Panini Portabella 1
Panini Portabella 2
Panini Portabella 3
Panini Portabella 4


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Nonfiction Monday: Pork Fajitas

I don’t know why, but I never really considered pork as a fajita meat until recently (something about being engaged to a person who really likes pork). Cooking with pork’s always been a challenge for me. See, I get in trouble when I eat overcooked meat–it has a tendency to get stuck on the way to my stomach (and let’s not discuss that further), and everybody knows pork has to be cooked to well done or you’ll get the eeeevil trichinosis! (dramatic music)

Except, well, no.

Still, pink in pork is scary to most Americans and it’s not good presentation to open your meal with a lecture on why your diners are wrong and dumb. So I try to cook pork until it looks safe, which means it’s overdone and causes me trouble unless I’m very careful with it. Care like I took in the preparation of this fajita recipe, which came out tender and flavorful.


Pork Fajita #1

hardware

  • One large skillet with a tight-fitting lid
  • One large skillet, lid optional

software

  • One bell pepper (color of your choice, but I like yellow)
  • One half of a large onion
  • Two pork chops or pork steaks
  • Two cloves of garlic
  • salt, pepper, chili powder, ground cumin, chili oil, dried parsley

procedure

Thaw pork, cut into strips. Rub with salt, pepper, chili powder, and ground cumin. (I’m not going to give you specific amounts for the seasonings because there are too many variables, but I will say I usually have about equal parts of these things, and the pork winds up looking noticeably darker but not yet saturated.) Lay these out with as little intra-pork contact as possible, cover and let them rest in the fridge for at least an hour (more if you can swing it–up to about a day).

French the onion and bell pepper (i.e. cut them into thin, uniform strips–a mandolin is great for this if you have one, otherwise it’s time to work on your knife skills). Peel and crush the garlic (I use the flat side of a chef’s knife on a cutting board, but please don’t slice off your hand doing this). Put the onions and peppers in the lidded skillet over medium heat with 2tbsp chili oil and 1tsp salt. After about a minute or when the onions are visibly softening, add the garlic along with 1tsp chili powder, 1tbsp ground cumin and 1tbsp dried parsley. Cover this and leave it on medium heat until the lid starts to rattle. When that happens turn the heat to low (or on an electric range just turn it off–the residual heat in the burner will do what needs doing) and leave covered.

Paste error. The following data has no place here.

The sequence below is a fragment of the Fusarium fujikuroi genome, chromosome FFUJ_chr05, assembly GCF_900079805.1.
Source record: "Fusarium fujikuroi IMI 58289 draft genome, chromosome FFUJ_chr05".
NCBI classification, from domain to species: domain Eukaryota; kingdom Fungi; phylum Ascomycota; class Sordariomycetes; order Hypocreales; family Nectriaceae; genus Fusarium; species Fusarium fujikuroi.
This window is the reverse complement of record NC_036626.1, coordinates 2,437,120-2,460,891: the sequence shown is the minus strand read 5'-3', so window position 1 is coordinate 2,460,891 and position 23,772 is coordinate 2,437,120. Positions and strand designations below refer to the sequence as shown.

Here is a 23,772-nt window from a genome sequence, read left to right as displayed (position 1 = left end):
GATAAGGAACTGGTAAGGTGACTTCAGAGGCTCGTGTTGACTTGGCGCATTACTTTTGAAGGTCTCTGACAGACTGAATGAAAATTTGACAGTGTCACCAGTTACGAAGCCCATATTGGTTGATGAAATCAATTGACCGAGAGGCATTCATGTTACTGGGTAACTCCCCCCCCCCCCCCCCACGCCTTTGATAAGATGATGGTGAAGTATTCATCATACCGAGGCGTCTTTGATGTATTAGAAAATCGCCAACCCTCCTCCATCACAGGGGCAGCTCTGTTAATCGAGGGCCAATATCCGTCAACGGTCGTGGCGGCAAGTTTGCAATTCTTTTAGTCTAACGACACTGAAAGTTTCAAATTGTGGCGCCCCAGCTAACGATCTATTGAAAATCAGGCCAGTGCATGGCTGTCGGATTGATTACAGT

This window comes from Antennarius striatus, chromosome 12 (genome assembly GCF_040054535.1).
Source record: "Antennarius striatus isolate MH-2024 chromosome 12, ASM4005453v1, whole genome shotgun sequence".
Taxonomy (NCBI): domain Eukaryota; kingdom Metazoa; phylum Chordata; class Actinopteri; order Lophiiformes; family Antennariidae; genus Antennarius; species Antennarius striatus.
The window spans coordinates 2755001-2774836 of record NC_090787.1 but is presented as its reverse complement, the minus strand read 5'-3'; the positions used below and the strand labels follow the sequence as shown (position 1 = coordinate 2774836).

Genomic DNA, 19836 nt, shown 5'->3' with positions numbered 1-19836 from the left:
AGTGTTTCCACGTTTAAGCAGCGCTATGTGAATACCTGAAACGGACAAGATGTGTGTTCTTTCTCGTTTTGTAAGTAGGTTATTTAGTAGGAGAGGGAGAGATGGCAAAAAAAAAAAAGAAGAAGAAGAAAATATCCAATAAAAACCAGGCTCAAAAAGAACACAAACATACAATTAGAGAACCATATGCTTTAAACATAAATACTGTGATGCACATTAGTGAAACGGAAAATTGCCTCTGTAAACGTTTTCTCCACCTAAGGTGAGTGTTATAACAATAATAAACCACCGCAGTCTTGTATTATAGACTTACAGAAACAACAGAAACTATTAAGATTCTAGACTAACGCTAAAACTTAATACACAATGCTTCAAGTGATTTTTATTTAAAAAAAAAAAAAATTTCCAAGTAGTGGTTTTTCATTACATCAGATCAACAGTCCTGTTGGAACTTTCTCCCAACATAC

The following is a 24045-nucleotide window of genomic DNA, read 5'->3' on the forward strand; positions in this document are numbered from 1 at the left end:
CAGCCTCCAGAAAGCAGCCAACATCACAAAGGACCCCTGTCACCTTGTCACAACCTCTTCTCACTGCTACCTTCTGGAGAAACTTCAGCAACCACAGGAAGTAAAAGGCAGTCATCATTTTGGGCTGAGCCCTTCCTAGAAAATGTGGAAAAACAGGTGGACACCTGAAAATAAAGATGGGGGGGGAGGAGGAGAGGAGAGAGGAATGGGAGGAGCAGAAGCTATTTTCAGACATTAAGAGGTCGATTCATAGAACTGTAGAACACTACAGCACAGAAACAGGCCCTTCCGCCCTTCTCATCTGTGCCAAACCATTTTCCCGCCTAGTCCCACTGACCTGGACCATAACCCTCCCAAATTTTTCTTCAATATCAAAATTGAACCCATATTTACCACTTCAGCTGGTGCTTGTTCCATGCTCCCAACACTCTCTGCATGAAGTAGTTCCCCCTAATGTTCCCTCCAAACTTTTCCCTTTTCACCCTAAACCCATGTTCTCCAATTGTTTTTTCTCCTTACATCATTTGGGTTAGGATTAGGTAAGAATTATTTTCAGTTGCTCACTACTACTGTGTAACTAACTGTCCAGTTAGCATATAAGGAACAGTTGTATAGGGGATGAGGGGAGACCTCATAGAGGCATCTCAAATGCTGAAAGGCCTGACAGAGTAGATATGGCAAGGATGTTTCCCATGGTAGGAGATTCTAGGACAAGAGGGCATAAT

Put a little chili oil, just enough to skim the bottom, in the other skillet and heat it to medium-high. When it’s hot add the pork strips and sear them for about two minutes. This will not cook them through, you’re just adding texture and flavor.

Add the par-seared pork strips to the veggie skillet and bring it back to medium heat. Cover and wait for the lid to rattle again. When it does, lower the heat as before and wait five minutes. Check the pork’s temperature then and every five minutes after that until it’s where you want it. Serve with warm tortillas.

options

As always, remember that the science in cooking is all in the technique, not the ingredients, so feel free to change up the proportions of any of the software in this recipe, or substitute other similar flavors. Want veggie fajitas? Use slices of portabello mushrooms instead of pork. Want less heat? Use olive oil or safflower oil instead of chili oil. More garlic, less onion, cilantro instead of parsley, whatever you want, just have fun with it.